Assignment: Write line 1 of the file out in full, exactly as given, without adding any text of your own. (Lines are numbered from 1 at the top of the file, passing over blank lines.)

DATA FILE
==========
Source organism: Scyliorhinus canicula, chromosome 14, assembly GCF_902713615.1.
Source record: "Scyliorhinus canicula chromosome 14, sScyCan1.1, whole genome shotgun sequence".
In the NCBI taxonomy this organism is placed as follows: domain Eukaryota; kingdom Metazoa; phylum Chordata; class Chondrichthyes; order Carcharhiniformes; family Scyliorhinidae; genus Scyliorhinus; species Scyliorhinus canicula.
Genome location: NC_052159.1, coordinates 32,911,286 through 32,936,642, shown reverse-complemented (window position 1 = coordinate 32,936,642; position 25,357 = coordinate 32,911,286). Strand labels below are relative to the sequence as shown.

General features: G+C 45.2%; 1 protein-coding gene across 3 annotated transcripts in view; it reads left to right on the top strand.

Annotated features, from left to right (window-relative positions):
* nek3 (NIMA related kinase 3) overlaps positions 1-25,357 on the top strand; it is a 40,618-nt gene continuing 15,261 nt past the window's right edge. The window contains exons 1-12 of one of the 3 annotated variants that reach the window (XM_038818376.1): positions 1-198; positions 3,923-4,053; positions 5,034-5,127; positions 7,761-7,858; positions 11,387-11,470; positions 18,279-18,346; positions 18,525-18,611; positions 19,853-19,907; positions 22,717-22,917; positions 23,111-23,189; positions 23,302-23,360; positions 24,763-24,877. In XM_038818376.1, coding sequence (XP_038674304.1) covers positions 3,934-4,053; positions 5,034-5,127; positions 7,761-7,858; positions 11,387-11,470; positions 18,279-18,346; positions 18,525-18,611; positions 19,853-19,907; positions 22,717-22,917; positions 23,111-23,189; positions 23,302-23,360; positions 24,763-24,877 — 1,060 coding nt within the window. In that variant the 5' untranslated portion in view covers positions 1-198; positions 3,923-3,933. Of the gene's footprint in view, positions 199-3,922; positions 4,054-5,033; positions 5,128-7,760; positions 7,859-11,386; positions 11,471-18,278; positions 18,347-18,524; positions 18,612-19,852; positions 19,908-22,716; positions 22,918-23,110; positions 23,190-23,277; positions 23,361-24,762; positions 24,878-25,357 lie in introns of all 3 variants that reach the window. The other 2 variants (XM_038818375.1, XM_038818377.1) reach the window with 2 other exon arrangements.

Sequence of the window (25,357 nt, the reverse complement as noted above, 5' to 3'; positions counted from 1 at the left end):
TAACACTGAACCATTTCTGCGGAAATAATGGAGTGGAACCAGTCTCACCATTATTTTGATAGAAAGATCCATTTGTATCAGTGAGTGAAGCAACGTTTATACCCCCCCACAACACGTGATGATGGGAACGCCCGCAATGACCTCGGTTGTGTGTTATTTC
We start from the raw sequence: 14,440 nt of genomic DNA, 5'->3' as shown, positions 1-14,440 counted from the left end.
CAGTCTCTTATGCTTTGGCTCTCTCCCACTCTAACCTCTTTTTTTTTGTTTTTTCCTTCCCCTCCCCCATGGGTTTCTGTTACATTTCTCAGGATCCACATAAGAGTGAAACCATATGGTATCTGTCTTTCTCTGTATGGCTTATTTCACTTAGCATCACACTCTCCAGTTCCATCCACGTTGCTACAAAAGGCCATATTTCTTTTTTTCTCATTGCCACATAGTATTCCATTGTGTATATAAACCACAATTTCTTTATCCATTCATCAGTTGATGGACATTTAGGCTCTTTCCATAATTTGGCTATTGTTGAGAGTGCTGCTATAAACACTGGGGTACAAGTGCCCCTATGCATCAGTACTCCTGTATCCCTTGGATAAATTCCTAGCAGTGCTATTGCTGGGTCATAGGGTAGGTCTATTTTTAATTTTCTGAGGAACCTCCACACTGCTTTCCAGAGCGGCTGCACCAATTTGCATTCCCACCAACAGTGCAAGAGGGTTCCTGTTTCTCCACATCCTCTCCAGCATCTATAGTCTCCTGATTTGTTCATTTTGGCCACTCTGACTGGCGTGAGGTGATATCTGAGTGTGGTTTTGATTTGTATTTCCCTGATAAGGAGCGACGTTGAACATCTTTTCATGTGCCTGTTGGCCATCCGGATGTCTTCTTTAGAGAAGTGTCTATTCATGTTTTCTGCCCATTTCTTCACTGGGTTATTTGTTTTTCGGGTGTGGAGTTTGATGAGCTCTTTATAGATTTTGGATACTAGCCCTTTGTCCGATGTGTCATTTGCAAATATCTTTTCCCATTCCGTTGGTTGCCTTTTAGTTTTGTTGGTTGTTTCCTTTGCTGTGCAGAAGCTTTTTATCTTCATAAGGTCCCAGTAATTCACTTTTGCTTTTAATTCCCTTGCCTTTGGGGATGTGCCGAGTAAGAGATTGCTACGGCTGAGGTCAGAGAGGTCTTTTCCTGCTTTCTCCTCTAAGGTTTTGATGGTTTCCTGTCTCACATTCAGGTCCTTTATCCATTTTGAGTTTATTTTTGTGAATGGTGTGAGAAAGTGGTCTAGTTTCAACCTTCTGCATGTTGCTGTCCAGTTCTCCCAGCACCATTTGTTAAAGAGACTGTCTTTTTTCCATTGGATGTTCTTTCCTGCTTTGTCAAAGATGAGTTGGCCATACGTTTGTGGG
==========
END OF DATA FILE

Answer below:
Source organism: Scyliorhinus canicula, chromosome 14, assembly GCF_902713615.1.